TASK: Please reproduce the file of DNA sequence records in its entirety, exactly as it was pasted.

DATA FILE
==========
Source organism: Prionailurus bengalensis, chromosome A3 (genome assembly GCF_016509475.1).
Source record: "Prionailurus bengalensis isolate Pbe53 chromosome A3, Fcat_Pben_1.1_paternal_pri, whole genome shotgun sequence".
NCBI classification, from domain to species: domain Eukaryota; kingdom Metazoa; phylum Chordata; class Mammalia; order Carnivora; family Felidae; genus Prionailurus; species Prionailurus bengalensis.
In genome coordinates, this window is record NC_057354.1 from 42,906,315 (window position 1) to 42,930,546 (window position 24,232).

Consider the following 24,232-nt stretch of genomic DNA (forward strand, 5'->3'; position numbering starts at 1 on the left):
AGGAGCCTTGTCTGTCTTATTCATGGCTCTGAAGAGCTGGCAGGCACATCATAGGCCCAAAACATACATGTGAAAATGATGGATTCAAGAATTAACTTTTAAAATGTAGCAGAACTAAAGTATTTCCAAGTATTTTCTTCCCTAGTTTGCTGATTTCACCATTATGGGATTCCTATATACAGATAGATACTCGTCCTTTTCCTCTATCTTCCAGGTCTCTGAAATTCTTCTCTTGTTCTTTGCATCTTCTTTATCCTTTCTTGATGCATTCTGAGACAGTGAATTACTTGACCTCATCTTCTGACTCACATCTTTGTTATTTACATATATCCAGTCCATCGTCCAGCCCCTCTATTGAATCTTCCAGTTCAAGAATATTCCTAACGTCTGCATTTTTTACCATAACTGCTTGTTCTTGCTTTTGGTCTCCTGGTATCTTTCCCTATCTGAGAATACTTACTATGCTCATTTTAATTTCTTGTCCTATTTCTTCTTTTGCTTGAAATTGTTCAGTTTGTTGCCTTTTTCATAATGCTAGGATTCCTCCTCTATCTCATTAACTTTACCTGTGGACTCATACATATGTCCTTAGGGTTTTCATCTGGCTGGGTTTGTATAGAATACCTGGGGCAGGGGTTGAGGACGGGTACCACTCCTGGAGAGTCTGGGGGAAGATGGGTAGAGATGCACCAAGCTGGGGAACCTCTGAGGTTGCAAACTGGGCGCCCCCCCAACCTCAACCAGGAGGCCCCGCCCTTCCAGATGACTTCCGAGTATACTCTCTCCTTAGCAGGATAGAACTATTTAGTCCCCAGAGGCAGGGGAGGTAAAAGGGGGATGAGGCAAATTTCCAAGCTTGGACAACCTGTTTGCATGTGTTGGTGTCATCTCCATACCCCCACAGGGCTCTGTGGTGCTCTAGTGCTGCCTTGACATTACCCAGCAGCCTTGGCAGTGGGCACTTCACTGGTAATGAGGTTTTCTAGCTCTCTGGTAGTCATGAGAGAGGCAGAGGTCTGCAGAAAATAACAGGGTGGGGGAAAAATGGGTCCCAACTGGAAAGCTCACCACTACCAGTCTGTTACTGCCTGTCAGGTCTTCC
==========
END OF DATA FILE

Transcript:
Source organism: Prionailurus bengalensis, chromosome A3 (genome assembly GCF_016509475.1).
Source record: "Prionailurus bengalensis isolate Pbe53 chromosome A3, Fcat_Pben_1.1_paternal_pri, whole genome shotgun sequence".
NCBI classification, from domain to species: domain Eukaryota; kingdom Metazoa; phylum Chordata; class Mammalia; order Carnivora; family Felidae; genus Prionailurus; species Prionailurus bengalensis.
In genome coordinates, this window is record NC_057354.1 from 42,906,315 (window position 1) to 42,930,546 (window position 24,232).

Consider the following 24,232-nt stretch of genomic DNA (forward strand, 5'->3'; position numbering starts at 1 on the left):
AGGAGCCTTGTCTGTCTTATTCATGGCTCTGAAGAGCTGGCAGGCACATCATAGGCCCAAAACATACATGTGAAAATGATGGATTCAAGAATTAACTTTTAAAATGTAGCAGAACTAAAGTATTTCCAAGTATTTTCTTCCCTAGTTTGCTGATTTCACCATTATGGGATTCCTATATACAGATAGATACTCGTCCTTTTCCTCTATCTTCCAGGTCTCTGAAATTCTTCTCTTGTTCTTTGCATCTTCTTTATCCTTTCTTGATGCATTCTGAGACAGTGAATTACTTGACCTCATCTTCTGACTCACATCTTTGTTATTTACATATATCCAGTCCATCGTCCAGCCCCTCTATTGAATCTTCCAGTTCAAGAATATTCCTAACGTCTGCATTTTTTACCATAACTGCTTGTTCTTGCTTTTGGTCTCCTGGTATCTTTCCCTATCTGAGAATACTTACTATGCTCATTTTAATTTCTTGTCCTATTTCTTCTTTTGCTTGAAATTGTTCAGTTTGTTGCCTTTTTCATAATGCTAGGATTCCTCCTCTATCTCATTAACTTTACCTGTGGACTCATACATATGTCCTTAGGGTTTTCATCTGGCTGGGTTTGTATAGAATACCTGGGGCAGGGGTTGAGGACGGGTACCACTCCTGGAGAGTCTGGGGGAAGATGGGTAGAGATGCACCAAGCTGGGGAACCTCTGAGGTTGCAAACTGGGCGCCCCCCCAACCTCAACCAGGAGGCCCCGCCCTTCCAGATGACTTCCGAGTATACTCTCTCCTTAGCAGGATAGAACTATTTAGTCCCCAGAGGCAGGGGAGGTAAAAGGGGGATGAGGCAAATTTCCAAGCTTGGACAACCTGTTTGCATGTGTTGGTGTCATCTCCATACCCCCACAGGGCTCTGTGGTGCTCTAGTGCTGCCTTGACATTACCCAGCAGCCTTGGCAGTGGGCACTTCACTGGTAATGAGGTTTTCTAGCTCTCTGGTAGTCATGAGAGAGGCAGAGGTCTGCAGAAAATAACAGGGTGGGGGAAAAATGGGTCCCAACTGGAAAGCTCACCACTACCAGTCTGTTACTGCCTGTCAGGTCTTCC